Written by Hannah Ayala – Extension Assistant
Like all plants, your succulent could be suffering because of a plant pathogen, an insect pest, or an abiotic factor. When it comes to succulents, there are some issues that are more common than others. One of the most common problems we find in samples that come into the lab is caused by overwatering. Cacti and other succulents are mostly found in areas with low rainfall. This means that they store more water than other plants, hence their “puffy” foliage. This also means that your plant probably does not need to be watered as often as other plants. A succulent should be watered once a week, maybe more if your plant is in a dry place. Watering should be done when the soil is dry, to encourage root growth. When watering your plant, make sure to soak the soil and not just spray the top. Also ensure that your plant is in a pot that allows drainage through the bottom and in soil that drains well.
Another abiotic factor that could stress out your plant is sunscald. Plants love sunlight, but some succulents will not do well in too much heat and direct sunlight. The pot that your succulent sits in can heat up much faster than the ground, leaving your soil parched faster and your succulent “burning”. It is recommended that a succulent is placed in “bright shade”, where it will get the direct sunlight in the cooler hours of the morning then shade the rest of the day to stay cool.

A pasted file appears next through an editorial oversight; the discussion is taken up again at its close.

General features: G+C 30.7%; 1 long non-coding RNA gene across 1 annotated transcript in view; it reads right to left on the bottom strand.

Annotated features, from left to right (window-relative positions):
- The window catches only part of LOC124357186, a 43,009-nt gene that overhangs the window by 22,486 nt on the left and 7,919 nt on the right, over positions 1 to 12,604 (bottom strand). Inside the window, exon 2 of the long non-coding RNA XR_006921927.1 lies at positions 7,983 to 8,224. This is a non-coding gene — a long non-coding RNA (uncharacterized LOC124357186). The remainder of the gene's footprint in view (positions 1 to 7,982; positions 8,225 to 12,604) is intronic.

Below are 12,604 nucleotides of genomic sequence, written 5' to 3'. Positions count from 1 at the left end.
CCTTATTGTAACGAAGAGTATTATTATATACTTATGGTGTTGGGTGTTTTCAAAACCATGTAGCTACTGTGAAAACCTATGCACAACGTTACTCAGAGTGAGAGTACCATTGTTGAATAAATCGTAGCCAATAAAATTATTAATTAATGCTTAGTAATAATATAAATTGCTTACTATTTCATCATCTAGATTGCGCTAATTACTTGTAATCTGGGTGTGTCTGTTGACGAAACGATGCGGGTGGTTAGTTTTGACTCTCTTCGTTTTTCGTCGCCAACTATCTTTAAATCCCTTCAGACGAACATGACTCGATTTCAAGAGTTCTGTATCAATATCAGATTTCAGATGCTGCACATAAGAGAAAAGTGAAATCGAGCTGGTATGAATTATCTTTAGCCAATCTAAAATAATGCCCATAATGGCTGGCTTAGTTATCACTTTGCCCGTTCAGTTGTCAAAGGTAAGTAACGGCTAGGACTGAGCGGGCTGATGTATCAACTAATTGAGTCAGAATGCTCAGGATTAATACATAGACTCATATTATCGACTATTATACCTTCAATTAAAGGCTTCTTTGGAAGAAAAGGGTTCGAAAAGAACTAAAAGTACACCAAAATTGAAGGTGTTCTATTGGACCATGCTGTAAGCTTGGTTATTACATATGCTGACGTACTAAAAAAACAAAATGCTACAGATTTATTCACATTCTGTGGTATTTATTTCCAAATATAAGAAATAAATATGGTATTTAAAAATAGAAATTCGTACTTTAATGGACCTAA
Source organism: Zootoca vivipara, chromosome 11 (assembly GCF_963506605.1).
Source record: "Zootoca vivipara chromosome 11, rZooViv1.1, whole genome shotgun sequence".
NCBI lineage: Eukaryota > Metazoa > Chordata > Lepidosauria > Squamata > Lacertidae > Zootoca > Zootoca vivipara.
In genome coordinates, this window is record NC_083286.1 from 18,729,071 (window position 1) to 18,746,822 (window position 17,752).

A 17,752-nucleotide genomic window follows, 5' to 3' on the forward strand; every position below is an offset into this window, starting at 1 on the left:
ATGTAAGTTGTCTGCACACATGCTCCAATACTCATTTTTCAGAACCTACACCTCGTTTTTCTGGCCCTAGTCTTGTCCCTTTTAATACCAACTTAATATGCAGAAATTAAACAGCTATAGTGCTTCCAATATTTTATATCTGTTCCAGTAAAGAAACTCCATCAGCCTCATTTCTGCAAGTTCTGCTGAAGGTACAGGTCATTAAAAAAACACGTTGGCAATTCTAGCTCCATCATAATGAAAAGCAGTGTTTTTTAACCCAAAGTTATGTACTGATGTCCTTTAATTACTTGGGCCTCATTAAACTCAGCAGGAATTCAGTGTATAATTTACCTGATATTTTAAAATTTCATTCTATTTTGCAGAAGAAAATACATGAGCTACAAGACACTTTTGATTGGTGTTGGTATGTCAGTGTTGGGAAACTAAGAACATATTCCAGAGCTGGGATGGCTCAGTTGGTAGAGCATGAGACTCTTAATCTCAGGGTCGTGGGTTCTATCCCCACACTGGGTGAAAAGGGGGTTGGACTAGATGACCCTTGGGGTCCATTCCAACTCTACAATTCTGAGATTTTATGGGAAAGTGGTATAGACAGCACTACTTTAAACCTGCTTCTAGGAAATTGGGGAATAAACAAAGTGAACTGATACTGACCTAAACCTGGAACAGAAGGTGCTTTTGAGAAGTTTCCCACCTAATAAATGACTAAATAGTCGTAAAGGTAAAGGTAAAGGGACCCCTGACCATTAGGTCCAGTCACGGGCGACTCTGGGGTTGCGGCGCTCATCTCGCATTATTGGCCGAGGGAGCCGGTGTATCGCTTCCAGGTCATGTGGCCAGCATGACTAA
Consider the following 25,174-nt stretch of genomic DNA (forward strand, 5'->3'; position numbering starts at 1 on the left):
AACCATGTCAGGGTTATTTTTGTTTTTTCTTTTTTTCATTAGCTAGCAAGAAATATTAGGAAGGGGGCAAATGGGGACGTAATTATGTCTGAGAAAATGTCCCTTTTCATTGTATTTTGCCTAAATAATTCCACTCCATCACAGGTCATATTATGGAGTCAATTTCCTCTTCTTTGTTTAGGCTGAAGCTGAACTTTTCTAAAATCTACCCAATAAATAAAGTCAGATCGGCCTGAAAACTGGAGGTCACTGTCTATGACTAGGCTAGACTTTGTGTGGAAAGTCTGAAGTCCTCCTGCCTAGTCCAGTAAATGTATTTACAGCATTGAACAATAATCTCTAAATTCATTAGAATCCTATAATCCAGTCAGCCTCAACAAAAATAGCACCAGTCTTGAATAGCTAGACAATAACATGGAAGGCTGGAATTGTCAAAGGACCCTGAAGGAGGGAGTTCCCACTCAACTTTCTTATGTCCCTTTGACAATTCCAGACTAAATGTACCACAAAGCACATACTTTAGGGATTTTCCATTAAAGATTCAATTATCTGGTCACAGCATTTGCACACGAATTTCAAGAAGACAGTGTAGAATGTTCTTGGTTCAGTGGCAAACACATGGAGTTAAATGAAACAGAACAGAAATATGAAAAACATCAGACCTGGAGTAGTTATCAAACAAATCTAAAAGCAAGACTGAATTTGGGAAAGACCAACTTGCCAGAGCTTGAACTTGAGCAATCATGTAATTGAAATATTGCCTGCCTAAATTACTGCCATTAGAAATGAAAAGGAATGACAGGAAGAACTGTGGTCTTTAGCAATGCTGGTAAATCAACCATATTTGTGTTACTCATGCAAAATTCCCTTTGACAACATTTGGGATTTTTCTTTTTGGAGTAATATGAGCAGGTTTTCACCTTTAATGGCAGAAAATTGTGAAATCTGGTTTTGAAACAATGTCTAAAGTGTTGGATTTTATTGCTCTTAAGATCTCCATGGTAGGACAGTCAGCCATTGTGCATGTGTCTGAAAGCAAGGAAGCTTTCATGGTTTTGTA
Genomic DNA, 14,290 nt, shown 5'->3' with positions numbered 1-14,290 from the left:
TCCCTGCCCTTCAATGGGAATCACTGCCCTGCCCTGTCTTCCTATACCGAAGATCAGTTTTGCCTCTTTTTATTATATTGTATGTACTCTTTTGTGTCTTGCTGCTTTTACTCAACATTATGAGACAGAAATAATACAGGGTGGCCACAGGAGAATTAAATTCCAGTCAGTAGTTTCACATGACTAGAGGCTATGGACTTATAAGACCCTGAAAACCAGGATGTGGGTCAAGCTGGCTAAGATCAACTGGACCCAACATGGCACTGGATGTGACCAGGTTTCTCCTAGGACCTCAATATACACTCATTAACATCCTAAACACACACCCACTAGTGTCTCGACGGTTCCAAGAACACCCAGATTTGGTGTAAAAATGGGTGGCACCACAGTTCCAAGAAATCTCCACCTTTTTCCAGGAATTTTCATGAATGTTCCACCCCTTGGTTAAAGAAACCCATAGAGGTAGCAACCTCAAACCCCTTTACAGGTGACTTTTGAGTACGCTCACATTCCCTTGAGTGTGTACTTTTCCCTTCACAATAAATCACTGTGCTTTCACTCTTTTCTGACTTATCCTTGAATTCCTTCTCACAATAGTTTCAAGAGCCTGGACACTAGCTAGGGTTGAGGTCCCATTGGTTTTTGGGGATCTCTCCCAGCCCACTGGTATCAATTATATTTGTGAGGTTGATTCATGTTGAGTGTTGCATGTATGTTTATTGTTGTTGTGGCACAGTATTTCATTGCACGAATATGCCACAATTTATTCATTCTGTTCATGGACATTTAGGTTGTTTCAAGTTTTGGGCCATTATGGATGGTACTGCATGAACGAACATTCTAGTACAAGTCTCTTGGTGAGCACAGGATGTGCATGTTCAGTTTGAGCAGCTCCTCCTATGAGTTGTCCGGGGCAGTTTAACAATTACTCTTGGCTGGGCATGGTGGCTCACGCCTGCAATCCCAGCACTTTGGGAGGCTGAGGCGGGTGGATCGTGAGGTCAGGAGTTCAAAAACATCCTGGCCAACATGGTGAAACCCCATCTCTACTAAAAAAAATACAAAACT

Stress caused by either sunscald or overwatering can make your plant vulnerable to plant pathogens as well. A common disease affecting succulents is Soft Rot, caused by the bacterium Erwinia carotovora. The bacterium can enter plant tissue through natural openings and wounds. The diseased tissue will appear soft, watery, and black. The best way to avoid this is by treating broken tissue with a copper fungicide and avoid placing plants where there is high humidity.
A fungal pathogen called Anthracnose (Colletotrichum (Gloeosporium) spp.) can commonly affect several species of cacti. Initial infection will appear as small spots that will later enlarge into a moist, light brown rot and become covered by small, light pink spore-producing structures. The infection can spread to large areas, sometimes eventually destroying the plant. Copper fungicide may help in checking the disease, but the most that can be done is to remove and destroy the infected cladode or leaf once noticed.
Additionally, overwatering can attract insect pests, specifically mealybugs. These insects tend to nestle near the plant nodes. Mealybugs can rapidly take over your plant and cause stunting or misshapen new growth. It is recommended that severely affected leaves be removed and destroyed. Water spray can be used to wash off mealybugs from the leaves. There are also insecticides that have efficacy against mealybugs. Don’t let these insects make a MEAL-y out of your plant.
These are just a few factors that could be affecting your plant. Do not be discouraged if your plant suffers from any of these factors. Hopefully this information is helpful as you continue caring for your succulent or if you decide to take on more plant babies!
Tl;dr Do not overwater your succulents.